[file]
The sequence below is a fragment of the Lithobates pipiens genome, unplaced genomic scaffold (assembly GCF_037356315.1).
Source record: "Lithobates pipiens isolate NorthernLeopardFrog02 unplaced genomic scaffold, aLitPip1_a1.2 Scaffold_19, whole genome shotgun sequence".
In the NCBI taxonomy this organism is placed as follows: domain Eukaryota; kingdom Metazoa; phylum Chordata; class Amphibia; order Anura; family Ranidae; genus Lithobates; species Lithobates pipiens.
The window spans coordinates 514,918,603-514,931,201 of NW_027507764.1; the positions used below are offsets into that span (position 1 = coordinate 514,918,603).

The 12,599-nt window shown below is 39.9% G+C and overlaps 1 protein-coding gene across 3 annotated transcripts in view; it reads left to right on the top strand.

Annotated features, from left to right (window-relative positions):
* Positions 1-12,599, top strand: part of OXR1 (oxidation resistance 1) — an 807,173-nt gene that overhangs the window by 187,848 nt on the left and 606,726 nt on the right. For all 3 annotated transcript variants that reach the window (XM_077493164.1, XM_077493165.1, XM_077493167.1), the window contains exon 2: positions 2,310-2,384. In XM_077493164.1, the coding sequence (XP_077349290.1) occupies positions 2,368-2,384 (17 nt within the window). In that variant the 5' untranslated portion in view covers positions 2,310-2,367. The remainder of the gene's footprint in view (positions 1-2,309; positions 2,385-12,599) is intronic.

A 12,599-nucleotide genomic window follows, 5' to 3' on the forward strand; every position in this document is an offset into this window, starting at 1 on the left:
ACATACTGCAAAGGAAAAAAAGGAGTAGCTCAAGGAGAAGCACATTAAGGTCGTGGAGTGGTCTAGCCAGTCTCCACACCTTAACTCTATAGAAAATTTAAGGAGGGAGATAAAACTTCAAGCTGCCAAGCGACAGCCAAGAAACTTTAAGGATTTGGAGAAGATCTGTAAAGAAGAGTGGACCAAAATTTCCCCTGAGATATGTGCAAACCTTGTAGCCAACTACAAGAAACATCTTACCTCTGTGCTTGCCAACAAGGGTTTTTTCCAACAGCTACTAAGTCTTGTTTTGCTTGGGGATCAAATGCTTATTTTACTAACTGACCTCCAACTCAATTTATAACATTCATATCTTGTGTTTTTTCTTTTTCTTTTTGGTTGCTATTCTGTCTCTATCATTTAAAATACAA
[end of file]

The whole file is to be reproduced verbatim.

The sequence below is a fragment of the Lithobates pipiens genome, unplaced genomic scaffold (assembly GCF_037356315.1).
Source record: "Lithobates pipiens isolate NorthernLeopardFrog02 unplaced genomic scaffold, aLitPip1_a1.2 Scaffold_19, whole genome shotgun sequence".
In the NCBI taxonomy this organism is placed as follows: domain Eukaryota; kingdom Metazoa; phylum Chordata; class Amphibia; order Anura; family Ranidae; genus Lithobates; species Lithobates pipiens.
The window spans coordinates 514,918,603-514,931,201 of NW_027507764.1; the positions used below are offsets into that span (position 1 = coordinate 514,918,603).

The 12,599-nt window shown below is 39.9% G+C and overlaps 1 protein-coding gene across 3 annotated transcripts in view; it reads left to right on the top strand.

Annotated features, from left to right (window-relative positions):
* Positions 1-12,599, top strand: part of OXR1 (oxidation resistance 1) — an 807,173-nt gene that overhangs the window by 187,848 nt on the left and 606,726 nt on the right. For all 3 annotated transcript variants that reach the window (XM_077493164.1, XM_077493165.1, XM_077493167.1), the window contains exon 2: positions 2,310-2,384. In XM_077493164.1, the coding sequence (XP_077349290.1) occupies positions 2,368-2,384 (17 nt within the window). In that variant the 5' untranslated portion in view covers positions 2,310-2,367. The remainder of the gene's footprint in view (positions 1-2,309; positions 2,385-12,599) is intronic.

A 12,599-nucleotide genomic window follows, 5' to 3' on the forward strand; every position in this document is an offset into this window, starting at 1 on the left:
ACATACTGCAAAGGAAAAAAAGGAGTAGCTCAAGGAGAAGCACATTAAGGTCGTGGAGTGGTCTAGCCAGTCTCCACACCTTAACTCTATAGAAAATTTAAGGAGGGAGATAAAACTTCAAGCTGCCAAGCGACAGCCAAGAAACTTTAAGGATTTGGAGAAGATCTGTAAAGAAGAGTGGACCAAAATTTCCCCTGAGATATGTGCAAACCTTGTAGCCAACTACAAGAAACATCTTACCTCTGTGCTTGCCAACAAGGGTTTTTTCCAACAGCTACTAAGTCTTGTTTTGCTTGGGGATCAAATGCTTATTTTACTAACTGACCTCCAACTCAATTTATAACATTCATATCTTGTGTTTTTTCTTTTTCTTTTTGGTTGCTATTCTGTCTCTATCATTTAAAATACAA